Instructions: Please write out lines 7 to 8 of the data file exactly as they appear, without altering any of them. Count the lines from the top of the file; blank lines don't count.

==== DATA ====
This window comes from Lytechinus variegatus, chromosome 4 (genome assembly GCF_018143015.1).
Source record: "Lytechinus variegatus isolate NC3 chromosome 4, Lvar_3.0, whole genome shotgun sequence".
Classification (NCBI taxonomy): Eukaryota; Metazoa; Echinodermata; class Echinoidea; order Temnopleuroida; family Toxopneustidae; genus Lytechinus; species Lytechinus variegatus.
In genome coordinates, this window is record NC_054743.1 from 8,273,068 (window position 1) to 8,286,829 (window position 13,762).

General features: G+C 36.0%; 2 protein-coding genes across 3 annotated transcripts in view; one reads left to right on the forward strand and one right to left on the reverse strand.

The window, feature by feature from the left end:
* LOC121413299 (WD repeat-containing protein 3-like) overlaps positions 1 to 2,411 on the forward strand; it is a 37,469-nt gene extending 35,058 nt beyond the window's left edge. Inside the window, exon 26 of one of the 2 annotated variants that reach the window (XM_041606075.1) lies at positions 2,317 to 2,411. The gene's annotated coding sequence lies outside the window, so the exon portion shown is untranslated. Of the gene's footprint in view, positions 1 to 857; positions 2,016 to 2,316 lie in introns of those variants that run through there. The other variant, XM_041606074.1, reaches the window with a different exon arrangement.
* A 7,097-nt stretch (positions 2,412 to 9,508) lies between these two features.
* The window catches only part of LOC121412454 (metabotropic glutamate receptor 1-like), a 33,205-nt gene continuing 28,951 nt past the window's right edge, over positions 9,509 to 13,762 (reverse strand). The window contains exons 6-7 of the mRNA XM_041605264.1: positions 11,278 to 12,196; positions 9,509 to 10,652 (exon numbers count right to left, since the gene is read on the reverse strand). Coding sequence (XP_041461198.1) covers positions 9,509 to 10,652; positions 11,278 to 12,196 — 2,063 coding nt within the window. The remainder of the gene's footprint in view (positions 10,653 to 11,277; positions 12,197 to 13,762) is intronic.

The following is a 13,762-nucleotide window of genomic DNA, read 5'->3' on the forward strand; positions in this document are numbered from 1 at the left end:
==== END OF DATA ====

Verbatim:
* LOC121413299 (WD repeat-containing protein 3-like) overlaps positions 1 to 2,411 on the forward strand; it is a 37,469-nt gene extending 35,058 nt beyond the window's left edge. Inside the window, exon 26 of one of the 2 annotated variants that reach the window (XM_041606075.1) lies at positions 2,317 to 2,411. The gene's annotated coding sequence lies outside the window, so the exon portion shown is untranslated. Of the gene's footprint in view, positions 1 to 857; positions 2,016 to 2,316 lie in introns of those variants that run through there. The other variant, XM_041606074.1, reaches the window with a different exon arrangement.
* A 7,097-nt stretch (positions 2,412 to 9,508) lies between these two features.